Perdue Awarded $28K In Fees From Legal Battle

BERLIN — A landmark civil suit inched closer to closure this week when a federal court clerk awarded Perdue over $28,000 in various legal fees expended to defend the case.
In March 2010, the New York-based Waterkeeper Alliance, along with the Assateague Coastal Trust and the Assateague Coastkeeper, filed suit in U.S. District Court against Perdue and Berlin’s Hudson Farm, a contract factory farm operation of about 80,000 birds. The suit was filed after sampling in ditches adjacent to the property allegedly revealed high levels of harmful fecal coliform and E. coli that violated the Clean Water Act.
After three years of legal wrangling, the case finally went to trial last October and concluded after 10 days of testimony during which experts on both sides testified on the merits of the case. In late December, U.S. District Court Judge William Nickerson ruled in favor of Perdue and Alan Hudson, opining the Waterkeeper Alliance was not successful in proving a Clean Water Act violation.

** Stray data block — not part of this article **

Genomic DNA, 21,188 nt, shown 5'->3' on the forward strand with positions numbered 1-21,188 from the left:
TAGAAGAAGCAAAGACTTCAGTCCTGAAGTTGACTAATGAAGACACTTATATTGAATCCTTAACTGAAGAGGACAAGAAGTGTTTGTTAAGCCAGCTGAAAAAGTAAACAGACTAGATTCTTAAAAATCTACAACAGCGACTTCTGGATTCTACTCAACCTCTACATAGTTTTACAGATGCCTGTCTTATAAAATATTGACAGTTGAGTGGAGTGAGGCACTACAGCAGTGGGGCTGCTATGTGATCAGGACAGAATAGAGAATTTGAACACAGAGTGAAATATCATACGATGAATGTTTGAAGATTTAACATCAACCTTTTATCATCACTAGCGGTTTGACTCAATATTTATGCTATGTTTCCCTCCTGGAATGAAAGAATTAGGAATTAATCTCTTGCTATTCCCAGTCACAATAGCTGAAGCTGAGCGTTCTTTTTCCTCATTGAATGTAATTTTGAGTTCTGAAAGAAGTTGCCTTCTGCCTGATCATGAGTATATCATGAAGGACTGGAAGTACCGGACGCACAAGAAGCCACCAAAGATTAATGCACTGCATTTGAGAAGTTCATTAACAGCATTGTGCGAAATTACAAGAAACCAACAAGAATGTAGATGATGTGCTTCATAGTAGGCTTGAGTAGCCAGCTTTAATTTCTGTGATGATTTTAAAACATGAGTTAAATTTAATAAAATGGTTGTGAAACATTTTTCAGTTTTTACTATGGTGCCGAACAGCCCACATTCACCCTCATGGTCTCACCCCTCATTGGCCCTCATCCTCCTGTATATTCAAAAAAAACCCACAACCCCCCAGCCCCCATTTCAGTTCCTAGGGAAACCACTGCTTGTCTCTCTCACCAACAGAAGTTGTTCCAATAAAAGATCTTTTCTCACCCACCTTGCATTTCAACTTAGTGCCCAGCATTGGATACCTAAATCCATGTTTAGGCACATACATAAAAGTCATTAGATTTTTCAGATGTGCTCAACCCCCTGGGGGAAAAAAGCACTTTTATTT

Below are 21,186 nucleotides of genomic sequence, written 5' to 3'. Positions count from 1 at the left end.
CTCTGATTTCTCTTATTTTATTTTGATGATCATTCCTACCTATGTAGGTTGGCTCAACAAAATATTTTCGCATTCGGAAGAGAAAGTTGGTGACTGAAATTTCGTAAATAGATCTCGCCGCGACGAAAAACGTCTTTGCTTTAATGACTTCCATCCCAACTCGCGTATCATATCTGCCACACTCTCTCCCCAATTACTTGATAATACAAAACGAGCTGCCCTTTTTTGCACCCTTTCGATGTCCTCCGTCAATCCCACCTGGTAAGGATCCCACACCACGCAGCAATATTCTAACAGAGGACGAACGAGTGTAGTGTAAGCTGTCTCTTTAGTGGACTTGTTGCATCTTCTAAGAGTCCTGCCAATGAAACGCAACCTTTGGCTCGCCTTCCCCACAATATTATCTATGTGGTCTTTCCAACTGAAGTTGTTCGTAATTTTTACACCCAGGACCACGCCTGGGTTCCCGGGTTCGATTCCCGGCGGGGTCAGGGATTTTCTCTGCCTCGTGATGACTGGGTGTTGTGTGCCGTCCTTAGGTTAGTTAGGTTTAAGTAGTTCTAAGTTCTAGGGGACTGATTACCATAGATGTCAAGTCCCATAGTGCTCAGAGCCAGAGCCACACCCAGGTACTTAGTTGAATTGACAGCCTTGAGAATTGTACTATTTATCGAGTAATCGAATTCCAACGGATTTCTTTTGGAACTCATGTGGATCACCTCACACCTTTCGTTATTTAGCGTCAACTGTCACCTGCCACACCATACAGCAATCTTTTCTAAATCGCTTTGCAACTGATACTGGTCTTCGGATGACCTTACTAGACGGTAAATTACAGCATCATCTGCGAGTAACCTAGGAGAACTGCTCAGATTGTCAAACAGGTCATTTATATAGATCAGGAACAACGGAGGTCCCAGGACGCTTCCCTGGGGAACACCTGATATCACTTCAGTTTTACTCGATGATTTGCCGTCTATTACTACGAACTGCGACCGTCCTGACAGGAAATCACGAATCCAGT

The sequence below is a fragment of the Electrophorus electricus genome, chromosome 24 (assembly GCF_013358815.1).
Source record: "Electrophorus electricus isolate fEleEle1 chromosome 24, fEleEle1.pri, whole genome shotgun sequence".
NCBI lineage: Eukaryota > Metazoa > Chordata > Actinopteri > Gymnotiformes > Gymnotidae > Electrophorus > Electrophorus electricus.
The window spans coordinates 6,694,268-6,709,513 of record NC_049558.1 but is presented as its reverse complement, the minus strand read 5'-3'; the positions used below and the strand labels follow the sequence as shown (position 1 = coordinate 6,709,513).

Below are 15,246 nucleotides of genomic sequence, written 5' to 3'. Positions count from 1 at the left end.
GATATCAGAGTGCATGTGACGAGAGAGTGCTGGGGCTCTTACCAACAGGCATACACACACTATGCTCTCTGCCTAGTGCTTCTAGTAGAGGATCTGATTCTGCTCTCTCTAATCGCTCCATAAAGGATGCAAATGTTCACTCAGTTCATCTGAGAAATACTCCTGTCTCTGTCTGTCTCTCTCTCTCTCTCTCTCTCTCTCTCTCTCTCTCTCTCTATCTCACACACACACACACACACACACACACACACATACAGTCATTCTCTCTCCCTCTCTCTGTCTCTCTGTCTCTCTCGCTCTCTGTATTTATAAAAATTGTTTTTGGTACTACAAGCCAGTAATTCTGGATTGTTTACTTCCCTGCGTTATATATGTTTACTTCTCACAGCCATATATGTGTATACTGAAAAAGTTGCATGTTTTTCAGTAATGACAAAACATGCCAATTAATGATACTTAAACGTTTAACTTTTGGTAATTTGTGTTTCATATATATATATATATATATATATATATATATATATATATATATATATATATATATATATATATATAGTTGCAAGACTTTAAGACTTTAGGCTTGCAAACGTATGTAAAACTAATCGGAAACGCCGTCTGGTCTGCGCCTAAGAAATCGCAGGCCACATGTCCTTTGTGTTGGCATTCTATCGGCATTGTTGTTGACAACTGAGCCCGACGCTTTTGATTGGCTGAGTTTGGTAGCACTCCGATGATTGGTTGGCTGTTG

In early January, each of the defendants filed separate motions seeking reimbursement for attorney fees and other costs associated with litigating the three-year case. Perdue sought $2.5 million in attorney fees and other costs from the plaintiff, while the Hudson Farm sought $500,000.
Included in Perdue’s reimbursement attempt against the Waterkeeper Alliance was $37,955 in fees in witness depositions and trial transcripts, for example. Perdue was also seeking nearly $76,000 in fees for the production and presentation of documents and graphic trial exhibits, but the Waterkeeper Alliance earlier objected to those costs, asserting they were costs to be borne by the defendant in the litigation of the case and Perdue dropped that reimbursement package.
Nonetheless, Perdue pushed forward in the pursuit of nearly $38,000 in fees the company spent for deposition and trial transcripts. However, the Waterkeeper Alliance objected to over $11,000 of the requested reimbursement and a new figure amenable to each party of $26,485 was reached. The Fourth Circuit clerk this week formally awarded Perdue just over $28,000 in various legal fees the company expended.
While the ruling this week does bring some measure of closure to the case that has been plodding along for over three years, there is still the issue of reimbursement for the Hudson family for their various legal costs. No ruling on those costs have been handed down.

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